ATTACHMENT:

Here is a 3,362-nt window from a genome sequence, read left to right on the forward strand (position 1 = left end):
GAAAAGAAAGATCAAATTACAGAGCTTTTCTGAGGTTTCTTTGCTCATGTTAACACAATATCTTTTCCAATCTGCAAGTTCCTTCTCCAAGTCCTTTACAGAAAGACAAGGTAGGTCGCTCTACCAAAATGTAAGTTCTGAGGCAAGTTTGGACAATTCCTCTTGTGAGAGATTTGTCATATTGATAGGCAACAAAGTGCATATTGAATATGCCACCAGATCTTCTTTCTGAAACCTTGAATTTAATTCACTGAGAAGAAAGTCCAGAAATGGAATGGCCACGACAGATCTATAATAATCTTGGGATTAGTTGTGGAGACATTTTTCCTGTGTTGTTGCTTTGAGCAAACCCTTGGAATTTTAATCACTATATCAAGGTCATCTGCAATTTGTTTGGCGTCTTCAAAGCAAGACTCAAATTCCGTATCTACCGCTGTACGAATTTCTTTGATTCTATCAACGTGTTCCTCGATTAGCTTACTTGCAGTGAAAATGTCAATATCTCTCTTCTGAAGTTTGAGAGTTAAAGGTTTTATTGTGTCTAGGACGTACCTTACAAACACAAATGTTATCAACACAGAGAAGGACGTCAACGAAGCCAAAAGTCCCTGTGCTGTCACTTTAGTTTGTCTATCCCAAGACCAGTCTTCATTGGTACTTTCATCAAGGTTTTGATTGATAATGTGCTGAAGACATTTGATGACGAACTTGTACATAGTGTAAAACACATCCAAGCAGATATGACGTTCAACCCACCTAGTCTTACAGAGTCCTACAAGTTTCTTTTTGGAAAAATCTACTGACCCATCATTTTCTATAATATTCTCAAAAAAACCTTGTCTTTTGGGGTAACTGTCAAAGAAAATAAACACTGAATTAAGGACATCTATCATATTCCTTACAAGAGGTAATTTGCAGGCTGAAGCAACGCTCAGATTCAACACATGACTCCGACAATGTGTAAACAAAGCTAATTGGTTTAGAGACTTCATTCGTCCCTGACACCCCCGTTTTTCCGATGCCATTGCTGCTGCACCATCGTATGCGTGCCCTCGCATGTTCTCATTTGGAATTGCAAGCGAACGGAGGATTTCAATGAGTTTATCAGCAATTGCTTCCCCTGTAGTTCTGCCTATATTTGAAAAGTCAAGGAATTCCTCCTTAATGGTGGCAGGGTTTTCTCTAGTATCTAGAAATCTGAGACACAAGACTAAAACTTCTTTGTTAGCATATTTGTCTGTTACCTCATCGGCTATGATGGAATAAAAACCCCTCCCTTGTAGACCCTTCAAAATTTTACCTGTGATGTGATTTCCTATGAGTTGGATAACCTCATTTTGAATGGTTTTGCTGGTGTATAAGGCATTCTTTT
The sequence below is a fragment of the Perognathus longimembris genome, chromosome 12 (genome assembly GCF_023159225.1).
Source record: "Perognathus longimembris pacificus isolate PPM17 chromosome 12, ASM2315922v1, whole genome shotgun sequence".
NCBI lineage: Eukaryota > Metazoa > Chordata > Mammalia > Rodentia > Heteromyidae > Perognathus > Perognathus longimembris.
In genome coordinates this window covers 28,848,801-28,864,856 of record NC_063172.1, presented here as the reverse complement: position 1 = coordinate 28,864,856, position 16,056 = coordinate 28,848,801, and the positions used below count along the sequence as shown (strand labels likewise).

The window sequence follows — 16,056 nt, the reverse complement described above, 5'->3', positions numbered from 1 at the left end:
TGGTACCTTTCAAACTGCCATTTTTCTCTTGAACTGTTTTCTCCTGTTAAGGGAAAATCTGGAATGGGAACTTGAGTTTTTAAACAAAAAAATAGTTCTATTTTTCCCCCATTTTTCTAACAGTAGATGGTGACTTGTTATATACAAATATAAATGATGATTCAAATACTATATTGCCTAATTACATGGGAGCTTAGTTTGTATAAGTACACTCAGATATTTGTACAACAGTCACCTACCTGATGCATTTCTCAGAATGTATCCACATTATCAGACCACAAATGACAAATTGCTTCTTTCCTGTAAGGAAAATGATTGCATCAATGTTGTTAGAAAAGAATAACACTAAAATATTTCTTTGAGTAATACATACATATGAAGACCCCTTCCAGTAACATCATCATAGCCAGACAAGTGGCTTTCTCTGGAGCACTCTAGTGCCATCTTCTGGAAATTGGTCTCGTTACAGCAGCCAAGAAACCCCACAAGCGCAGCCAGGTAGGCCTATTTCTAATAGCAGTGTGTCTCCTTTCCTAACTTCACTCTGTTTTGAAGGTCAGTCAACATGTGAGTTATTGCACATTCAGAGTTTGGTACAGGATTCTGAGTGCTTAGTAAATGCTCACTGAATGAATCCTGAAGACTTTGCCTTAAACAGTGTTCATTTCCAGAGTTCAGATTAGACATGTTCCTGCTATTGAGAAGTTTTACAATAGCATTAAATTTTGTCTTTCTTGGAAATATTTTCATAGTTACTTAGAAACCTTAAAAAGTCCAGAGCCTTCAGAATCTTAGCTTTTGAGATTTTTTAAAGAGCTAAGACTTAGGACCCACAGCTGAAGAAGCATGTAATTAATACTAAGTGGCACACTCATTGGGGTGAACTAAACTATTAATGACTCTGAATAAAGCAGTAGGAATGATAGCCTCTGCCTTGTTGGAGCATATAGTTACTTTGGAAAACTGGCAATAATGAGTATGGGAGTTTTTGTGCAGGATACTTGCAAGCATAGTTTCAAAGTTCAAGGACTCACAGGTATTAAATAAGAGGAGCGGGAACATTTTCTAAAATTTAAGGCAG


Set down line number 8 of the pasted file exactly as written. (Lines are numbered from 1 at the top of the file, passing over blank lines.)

TGGTACCTTTCAAACTGCCATTTTTCTCTTGAACTGTTTTCTCCTGTTAAGGGAAAATCTGGAATGGGAACTTGAGTTTTTAAACAAAAAAATAGTTCTATTTTTCCCCCATTTTTCTAACAGTAGATGGTGACTTGTTATATACAAATATAAATGATGATTCAAATACTATATTGCCTAATTACATGGGAGCTTAGTTTGTATAAGTACACTCAGATATTTGTACAACAGTCACCTACCTGATGCATTTCTCAGAATGTATCCACATTATCAGACCACAAATGACAAATTGCTTCTTTCCTGTAAGGAAAATGATTGCATCAATGTTGTTAGAAAAGAATAACACTAAAATATTTCTTTGAGTAATACATACATATGAAGACCCCTTCCAGTAACATCATCATAGCCAGACAAGTGGCTTTCTCTGGAGCACTCTAGTGCCATCTTCTGGAAATTGGTCTCGTTACAGCAGCCAAGAAACCCCACAAGCGCAGCCAGGTAGGCCTATTTCTAATAGCAGTGTGTCTCCTTTCCTAACTTCACTCTGTTTTGAAGGTCAGTCAACATGTGAGTTATTGCACATTCAGAGTTTGGTACAGGATTCTGAGTGCTTAGTAAATGCTCACTGAATGAATCCTGAAGACTTTGCCTTAAACAGTGTTCATTTCCAGAGTTCAGATTAGACATGTTCCTGCTATTGAGAAGTTTTACAATAGCATTAAATTTTGTCTTTCTTGGAAATATTTTCATAGTTACTTAGAAACCTTAAAAAGTCCAGAGCCTTCAGAATCTTAGCTTTTGAGATTTTTTAAAGAGCTAAGACTTAGGACCCACAGCTGAAGAAGCATGTAATTAATACTAAGTGGCACACTCATTGGGGTGAACTAAACTATTAATGACTCTGAATAAAGCAGTAGGAATGATAGCCTCTGCCTTGTTGGAGCATATAGTTACTTTGGAAAACTGGCAATAATGAGTATGGGAGTTTTTGTGCAGGATACTTGCAAGCATAGTTTCAAAGTTCAAGGACTCACAGGTATTAAATAAGAGGAGCGGGAACATTTTCTAAAATTTAAGGCAG